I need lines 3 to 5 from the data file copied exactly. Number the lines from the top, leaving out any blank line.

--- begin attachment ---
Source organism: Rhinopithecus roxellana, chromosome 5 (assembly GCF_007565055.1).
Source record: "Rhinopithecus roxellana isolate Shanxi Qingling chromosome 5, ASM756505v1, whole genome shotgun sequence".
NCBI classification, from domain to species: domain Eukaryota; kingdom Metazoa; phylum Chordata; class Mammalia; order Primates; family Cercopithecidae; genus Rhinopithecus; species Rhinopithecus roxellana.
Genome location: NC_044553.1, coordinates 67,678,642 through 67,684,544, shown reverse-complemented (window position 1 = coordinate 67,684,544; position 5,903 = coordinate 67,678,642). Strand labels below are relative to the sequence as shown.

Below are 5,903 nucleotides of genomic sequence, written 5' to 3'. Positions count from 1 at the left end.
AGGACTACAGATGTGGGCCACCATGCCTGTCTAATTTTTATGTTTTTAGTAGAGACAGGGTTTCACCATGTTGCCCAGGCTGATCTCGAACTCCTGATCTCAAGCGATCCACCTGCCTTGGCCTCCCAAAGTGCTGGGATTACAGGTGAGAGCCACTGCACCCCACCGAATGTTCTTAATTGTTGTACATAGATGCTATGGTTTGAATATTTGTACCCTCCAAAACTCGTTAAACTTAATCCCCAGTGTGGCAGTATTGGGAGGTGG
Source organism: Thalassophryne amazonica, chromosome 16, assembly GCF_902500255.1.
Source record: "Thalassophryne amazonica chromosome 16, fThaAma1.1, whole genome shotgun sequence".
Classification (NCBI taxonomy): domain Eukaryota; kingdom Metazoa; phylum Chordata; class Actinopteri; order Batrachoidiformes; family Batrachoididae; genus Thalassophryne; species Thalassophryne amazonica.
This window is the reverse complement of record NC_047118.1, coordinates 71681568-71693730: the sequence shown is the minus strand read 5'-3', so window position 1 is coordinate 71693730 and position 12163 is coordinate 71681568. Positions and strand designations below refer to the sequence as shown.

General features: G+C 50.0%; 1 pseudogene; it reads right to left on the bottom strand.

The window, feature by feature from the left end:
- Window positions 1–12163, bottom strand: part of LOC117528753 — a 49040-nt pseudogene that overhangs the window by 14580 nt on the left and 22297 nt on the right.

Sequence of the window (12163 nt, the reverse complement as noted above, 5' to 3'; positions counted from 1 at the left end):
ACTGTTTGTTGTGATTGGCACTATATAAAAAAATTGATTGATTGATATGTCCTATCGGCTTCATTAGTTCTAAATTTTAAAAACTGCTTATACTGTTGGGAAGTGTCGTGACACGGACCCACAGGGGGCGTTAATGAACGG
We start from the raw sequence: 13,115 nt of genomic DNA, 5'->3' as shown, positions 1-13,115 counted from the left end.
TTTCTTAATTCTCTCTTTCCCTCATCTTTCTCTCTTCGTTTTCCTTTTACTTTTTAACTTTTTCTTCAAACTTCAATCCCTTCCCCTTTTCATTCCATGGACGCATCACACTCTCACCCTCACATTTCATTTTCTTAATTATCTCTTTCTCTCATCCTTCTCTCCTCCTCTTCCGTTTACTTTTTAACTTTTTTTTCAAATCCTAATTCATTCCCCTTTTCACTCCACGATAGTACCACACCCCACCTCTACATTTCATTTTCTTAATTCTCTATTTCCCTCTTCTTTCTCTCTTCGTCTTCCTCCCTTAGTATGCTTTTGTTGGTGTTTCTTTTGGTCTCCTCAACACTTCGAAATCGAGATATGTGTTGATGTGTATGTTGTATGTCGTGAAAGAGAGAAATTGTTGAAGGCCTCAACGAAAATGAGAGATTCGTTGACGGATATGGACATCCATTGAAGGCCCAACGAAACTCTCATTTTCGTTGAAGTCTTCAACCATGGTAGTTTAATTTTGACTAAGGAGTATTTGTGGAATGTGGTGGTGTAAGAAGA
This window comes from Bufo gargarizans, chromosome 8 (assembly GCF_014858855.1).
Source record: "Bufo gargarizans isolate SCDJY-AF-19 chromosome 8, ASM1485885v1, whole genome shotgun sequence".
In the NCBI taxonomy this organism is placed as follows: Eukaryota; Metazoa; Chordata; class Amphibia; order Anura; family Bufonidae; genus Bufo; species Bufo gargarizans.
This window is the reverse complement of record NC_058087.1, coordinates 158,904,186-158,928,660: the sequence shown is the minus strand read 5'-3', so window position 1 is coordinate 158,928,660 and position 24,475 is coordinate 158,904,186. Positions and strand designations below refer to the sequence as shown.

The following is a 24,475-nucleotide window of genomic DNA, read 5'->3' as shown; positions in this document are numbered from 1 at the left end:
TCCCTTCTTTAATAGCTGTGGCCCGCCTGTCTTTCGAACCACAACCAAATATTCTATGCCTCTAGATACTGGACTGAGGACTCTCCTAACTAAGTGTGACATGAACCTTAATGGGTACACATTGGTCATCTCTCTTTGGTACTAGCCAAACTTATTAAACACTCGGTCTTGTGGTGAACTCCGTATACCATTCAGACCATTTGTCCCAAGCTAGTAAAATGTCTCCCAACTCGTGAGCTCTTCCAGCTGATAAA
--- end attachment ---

NCBI classification, from domain to species: domain Eukaryota; kingdom Metazoa; phylum Chordata; class Mammalia; order Primates; family Cercopithecidae; genus Rhinopithecus; species Rhinopithecus roxellana.
Genome location: NC_044553.1, coordinates 67,678,642 through 67,684,544, shown reverse-complemented (window position 1 = coordinate 67,684,544; position 5,903 = coordinate 67,678,642). Strand labels below are relative to the sequence as shown.

Below are 5,903 nucleotides of genomic sequence, written 5' to 3'. Positions count from 1 at the left end.